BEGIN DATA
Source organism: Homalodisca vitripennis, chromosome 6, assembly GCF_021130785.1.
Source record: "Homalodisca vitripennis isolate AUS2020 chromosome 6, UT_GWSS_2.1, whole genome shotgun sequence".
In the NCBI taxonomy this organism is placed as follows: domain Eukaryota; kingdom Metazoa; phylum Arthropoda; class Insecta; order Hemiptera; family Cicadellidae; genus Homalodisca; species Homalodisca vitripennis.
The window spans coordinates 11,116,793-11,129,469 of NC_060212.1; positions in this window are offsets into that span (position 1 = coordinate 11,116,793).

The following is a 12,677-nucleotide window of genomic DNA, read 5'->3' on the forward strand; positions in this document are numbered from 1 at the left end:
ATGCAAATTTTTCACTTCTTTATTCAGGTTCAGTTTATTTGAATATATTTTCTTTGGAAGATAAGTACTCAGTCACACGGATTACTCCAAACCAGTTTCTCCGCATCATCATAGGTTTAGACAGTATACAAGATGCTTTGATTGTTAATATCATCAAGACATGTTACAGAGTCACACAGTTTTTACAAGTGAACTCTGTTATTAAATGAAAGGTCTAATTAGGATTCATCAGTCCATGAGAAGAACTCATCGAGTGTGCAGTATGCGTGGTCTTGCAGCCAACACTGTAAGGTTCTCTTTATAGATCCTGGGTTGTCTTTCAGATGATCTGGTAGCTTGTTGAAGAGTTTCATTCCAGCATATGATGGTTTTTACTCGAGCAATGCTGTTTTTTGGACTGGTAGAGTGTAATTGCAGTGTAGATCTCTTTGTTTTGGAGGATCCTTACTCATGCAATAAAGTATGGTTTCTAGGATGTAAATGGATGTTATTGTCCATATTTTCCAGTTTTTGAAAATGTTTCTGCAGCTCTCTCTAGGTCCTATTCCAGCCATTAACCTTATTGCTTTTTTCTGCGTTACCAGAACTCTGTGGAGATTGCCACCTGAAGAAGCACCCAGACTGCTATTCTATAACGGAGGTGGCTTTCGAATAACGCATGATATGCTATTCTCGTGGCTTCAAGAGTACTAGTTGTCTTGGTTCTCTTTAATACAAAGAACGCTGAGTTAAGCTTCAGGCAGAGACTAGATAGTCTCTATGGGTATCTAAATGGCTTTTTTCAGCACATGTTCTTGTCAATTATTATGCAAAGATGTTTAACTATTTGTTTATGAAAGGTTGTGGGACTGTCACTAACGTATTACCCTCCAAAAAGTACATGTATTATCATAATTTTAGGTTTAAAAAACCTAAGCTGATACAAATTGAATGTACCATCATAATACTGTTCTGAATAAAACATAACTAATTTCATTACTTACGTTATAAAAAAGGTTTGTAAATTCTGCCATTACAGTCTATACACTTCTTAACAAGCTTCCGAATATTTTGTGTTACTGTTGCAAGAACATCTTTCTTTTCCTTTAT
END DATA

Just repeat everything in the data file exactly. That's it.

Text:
Source organism: Homalodisca vitripennis, chromosome 6, assembly GCF_021130785.1.
Source record: "Homalodisca vitripennis isolate AUS2020 chromosome 6, UT_GWSS_2.1, whole genome shotgun sequence".
In the NCBI taxonomy this organism is placed as follows: domain Eukaryota; kingdom Metazoa; phylum Arthropoda; class Insecta; order Hemiptera; family Cicadellidae; genus Homalodisca; species Homalodisca vitripennis.
The window spans coordinates 11,116,793-11,129,469 of NC_060212.1; positions in this window are offsets into that span (position 1 = coordinate 11,116,793).

The following is a 12,677-nucleotide window of genomic DNA, read 5'->3' on the forward strand; positions in this document are numbered from 1 at the left end:
ATGCAAATTTTTCACTTCTTTATTCAGGTTCAGTTTATTTGAATATATTTTCTTTGGAAGATAAGTACTCAGTCACACGGATTACTCCAAACCAGTTTCTCCGCATCATCATAGGTTTAGACAGTATACAAGATGCTTTGATTGTTAATATCATCAAGACATGTTACAGAGTCACACAGTTTTTACAAGTGAACTCTGTTATTAAATGAAAGGTCTAATTAGGATTCATCAGTCCATGAGAAGAACTCATCGAGTGTGCAGTATGCGTGGTCTTGCAGCCAACACTGTAAGGTTCTCTTTATAGATCCTGGGTTGTCTTTCAGATGATCTGGTAGCTTGTTGAAGAGTTTCATTCCAGCATATGATGGTTTTTACTCGAGCAATGCTGTTTTTTGGACTGGTAGAGTGTAATTGCAGTGTAGATCTCTTTGTTTTGGAGGATCCTTACTCATGCAATAAAGTATGGTTTCTAGGATGTAAATGGATGTTATTGTCCATATTTTCCAGTTTTTGAAAATGTTTCTGCAGCTCTCTCTAGGTCCTATTCCAGCCATTAACCTTATTGCTTTTTTCTGCGTTACCAGAACTCTGTGGAGATTGCCACCTGAAGAAGCACCCAGACTGCTATTCTATAACGGAGGTGGCTTTCGAATAACGCATGATATGCTATTCTCGTGGCTTCAAGAGTACTAGTTGTCTTGGTTCTCTTTAATACAAAGAACGCTGAGTTAAGCTTCAGGCAGAGACTAGATAGTCTCTATGGGTATCTAAATGGCTTTTTTCAGCACATGTTCTTGTCAATTATTATGCAAAGATGTTTAACTATTTGTTTATGAAAGGTTGTGGGACTGTCACTAACGTATTACCCTCCAAAAAGTACATGTATTATCATAATTTTAGGTTTAAAAAACCTAAGCTGATACAAATTGAATGTACCATCATAATACTGTTCTGAATAAAACATAACTAATTTCATTACTTACGTTATAAAAAAGGTTTGTAAATTCTGCCATTACAGTCTATACACTTCTTAACAAGCTTCCGAATATTTTGTGTTACTGTTGCAAGAACATCTTTCTTTTCCTTTAT